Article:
For the sushi lovers of the world, there’s nothing quite like the burn that comes from a dab of wasabi on top of your sushi roll. Except, as it turns out, most of us can’t legitimately make that comparison – because most of us have never had real wasabi.
“The extent to which we’re eating fake wasabi is huge,” said Brian Oates, president of Pacific Coast Wasabi, speaking to The Washington Post. Oats estimated that about 99 percent of the wasabi eaten in North America is fake, with that only dropping down to 95 percent in Japan, the home of the spicy condiment.
So if we’re not eating the real stuff, what are we actually shoveling onto our sushi? Most frequently, it’s a mixture of horseradish, mustard, and some colorings to give it that characteristic green hue. The real thing, on the other hand, comes from Wasabia japonica, a rootlike stem called a rhizome that can grow either naturally in Japan or be cultivated.
Whilst horseradish and wasabi are distantly related, there are distinct differences between the two when it comes to their flavor profiles. According to Trevor Corson, author of The Story of Sushi: An Unlikely Saga of Raw Fish and Rice, real wasabi “has a more delicate, complex, and sweeter flavor” than its fake, but more common counterpart.
This likely comes down to the chemicals that give both their heat: isothiocyanates. “Horseradish has a different profile of isothiocyanates, and it is possible to taste the difference,” Geoffrey P. Savage, associate professor in the food group at Lincoln University, in Canterbury, New Zealand, told Chemical & Engineering News. “The problem is that not many people have tasted the original taste of wasabi, so they don’t know what they are tasting.”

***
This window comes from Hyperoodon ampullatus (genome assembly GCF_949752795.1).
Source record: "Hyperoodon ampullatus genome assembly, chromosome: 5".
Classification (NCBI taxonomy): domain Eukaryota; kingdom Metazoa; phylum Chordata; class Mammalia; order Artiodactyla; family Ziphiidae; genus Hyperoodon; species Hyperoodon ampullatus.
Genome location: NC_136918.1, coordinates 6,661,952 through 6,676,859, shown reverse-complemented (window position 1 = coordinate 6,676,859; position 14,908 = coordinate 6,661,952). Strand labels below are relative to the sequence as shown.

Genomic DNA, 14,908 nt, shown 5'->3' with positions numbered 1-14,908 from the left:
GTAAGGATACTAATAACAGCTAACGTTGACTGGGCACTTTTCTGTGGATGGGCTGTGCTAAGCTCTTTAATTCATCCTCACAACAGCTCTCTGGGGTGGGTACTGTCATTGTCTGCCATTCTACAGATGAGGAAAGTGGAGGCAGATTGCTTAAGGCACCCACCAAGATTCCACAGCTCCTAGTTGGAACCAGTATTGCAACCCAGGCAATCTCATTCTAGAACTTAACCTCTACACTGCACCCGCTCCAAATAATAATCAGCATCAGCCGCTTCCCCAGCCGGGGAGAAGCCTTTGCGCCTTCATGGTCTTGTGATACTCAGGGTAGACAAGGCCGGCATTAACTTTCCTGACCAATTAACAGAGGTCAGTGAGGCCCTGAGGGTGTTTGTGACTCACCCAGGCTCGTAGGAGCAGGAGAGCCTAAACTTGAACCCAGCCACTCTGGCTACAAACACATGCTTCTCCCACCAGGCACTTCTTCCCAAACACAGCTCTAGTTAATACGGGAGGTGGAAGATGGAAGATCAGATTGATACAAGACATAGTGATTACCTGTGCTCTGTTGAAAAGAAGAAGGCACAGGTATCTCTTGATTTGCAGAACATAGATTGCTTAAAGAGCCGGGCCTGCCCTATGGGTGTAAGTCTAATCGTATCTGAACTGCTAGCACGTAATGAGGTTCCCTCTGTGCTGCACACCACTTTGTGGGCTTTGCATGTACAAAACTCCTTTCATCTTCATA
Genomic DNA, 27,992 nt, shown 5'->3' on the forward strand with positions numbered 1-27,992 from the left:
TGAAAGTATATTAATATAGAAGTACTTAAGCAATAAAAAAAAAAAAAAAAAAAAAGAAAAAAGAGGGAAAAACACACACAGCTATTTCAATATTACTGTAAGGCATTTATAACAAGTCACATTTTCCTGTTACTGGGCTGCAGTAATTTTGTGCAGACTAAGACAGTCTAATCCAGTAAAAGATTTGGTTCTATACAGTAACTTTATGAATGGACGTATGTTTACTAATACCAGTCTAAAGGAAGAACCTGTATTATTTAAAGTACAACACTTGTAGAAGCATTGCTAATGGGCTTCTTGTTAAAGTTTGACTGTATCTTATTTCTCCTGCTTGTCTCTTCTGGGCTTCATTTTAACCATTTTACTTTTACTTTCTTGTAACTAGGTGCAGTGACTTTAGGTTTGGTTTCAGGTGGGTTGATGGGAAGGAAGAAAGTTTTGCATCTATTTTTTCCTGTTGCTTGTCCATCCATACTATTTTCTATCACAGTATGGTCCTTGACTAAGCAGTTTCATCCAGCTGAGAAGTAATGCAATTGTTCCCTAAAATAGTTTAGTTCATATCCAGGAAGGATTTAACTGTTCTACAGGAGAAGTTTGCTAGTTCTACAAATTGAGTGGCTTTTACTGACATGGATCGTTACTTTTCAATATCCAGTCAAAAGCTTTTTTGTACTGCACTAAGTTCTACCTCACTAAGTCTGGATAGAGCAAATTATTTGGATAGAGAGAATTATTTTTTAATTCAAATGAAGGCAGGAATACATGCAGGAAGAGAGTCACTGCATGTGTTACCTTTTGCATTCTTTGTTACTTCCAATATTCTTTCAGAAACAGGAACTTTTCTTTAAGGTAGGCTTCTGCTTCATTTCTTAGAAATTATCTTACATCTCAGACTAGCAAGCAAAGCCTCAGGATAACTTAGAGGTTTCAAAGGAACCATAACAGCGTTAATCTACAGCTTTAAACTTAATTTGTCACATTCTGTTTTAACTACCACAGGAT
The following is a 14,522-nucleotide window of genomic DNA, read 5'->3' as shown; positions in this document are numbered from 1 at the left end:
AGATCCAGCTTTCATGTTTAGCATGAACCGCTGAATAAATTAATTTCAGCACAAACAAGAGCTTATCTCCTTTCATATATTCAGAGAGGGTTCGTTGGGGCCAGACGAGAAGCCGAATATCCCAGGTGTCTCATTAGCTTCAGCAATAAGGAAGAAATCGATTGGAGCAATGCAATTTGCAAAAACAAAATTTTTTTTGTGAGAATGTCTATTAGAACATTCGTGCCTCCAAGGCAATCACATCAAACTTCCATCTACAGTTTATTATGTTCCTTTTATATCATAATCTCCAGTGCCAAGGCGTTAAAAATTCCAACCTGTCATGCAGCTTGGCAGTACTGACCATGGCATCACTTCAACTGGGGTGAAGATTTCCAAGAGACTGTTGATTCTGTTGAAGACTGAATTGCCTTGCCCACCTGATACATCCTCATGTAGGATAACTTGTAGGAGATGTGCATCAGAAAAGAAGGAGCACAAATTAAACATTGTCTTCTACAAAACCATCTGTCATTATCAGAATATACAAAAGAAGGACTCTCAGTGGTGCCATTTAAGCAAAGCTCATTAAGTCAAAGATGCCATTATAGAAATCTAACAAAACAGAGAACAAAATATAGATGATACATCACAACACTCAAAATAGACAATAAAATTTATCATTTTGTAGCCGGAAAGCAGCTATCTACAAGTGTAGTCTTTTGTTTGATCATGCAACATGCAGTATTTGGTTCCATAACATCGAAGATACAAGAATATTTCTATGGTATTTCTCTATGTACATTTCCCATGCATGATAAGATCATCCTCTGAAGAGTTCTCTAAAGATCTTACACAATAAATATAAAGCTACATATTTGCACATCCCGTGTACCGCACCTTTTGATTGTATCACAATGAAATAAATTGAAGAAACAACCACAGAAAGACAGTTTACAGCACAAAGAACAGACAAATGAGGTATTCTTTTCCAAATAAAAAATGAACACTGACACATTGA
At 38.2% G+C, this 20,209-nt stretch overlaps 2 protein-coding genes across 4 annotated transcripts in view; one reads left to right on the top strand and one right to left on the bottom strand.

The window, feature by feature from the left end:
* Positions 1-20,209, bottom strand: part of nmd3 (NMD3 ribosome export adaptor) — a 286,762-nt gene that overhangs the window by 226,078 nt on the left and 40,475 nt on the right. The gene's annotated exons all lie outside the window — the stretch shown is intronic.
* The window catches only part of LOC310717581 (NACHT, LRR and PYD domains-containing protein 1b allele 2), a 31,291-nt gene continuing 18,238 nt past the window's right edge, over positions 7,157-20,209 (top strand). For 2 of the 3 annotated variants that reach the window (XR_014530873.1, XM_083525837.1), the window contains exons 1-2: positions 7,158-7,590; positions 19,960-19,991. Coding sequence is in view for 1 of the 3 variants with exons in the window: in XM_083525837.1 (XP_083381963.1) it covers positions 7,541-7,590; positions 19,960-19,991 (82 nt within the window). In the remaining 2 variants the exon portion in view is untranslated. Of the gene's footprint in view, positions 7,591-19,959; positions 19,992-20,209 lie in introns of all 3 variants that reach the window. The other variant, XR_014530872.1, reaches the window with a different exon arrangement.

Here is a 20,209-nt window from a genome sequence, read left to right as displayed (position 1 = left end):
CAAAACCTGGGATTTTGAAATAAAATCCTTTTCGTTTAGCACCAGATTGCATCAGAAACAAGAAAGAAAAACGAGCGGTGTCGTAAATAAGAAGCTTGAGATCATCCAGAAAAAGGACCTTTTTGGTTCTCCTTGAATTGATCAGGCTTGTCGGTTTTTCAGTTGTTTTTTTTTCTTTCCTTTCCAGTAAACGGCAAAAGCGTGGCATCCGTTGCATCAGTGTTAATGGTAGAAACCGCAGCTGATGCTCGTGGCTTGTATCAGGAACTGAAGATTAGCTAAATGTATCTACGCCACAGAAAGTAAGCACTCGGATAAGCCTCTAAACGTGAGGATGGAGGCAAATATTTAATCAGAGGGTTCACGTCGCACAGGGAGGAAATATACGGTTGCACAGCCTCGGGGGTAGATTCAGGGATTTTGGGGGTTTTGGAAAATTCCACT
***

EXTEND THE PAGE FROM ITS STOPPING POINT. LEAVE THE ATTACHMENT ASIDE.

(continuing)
As for why so many people haven’t tasted the real thing, the reasons might be both culinary and cost-related. Although it might pack a punch when it comes to spice, wasabi is otherwise quite delicate. The chemical reaction that produces the zing-inducing isothiocyanates requires the rhizome to be finely grated and even then, the spice and flavor quickly disappear.
The wasabi rhizome is also notoriously difficult to grow, requiring a constant stream of water, shade, and a year-round temperature ranging between 8 to 20°C (46 to 60°F). Its fickle requirements help to drive up the cost, estimated to be around $250 per kilogram. At 25 times the cost of horseradish, with a high level of demand and a quickly deteriorating flavor profile, it becomes understandable why restaurants might not be so keen to use actual wasabi.
Some companies are attempting to grow the wasabi rhizome outside of Japan though, so you never know – one day you might finally get to taste the real thing.
[H/T: Chemical & Engineering News]
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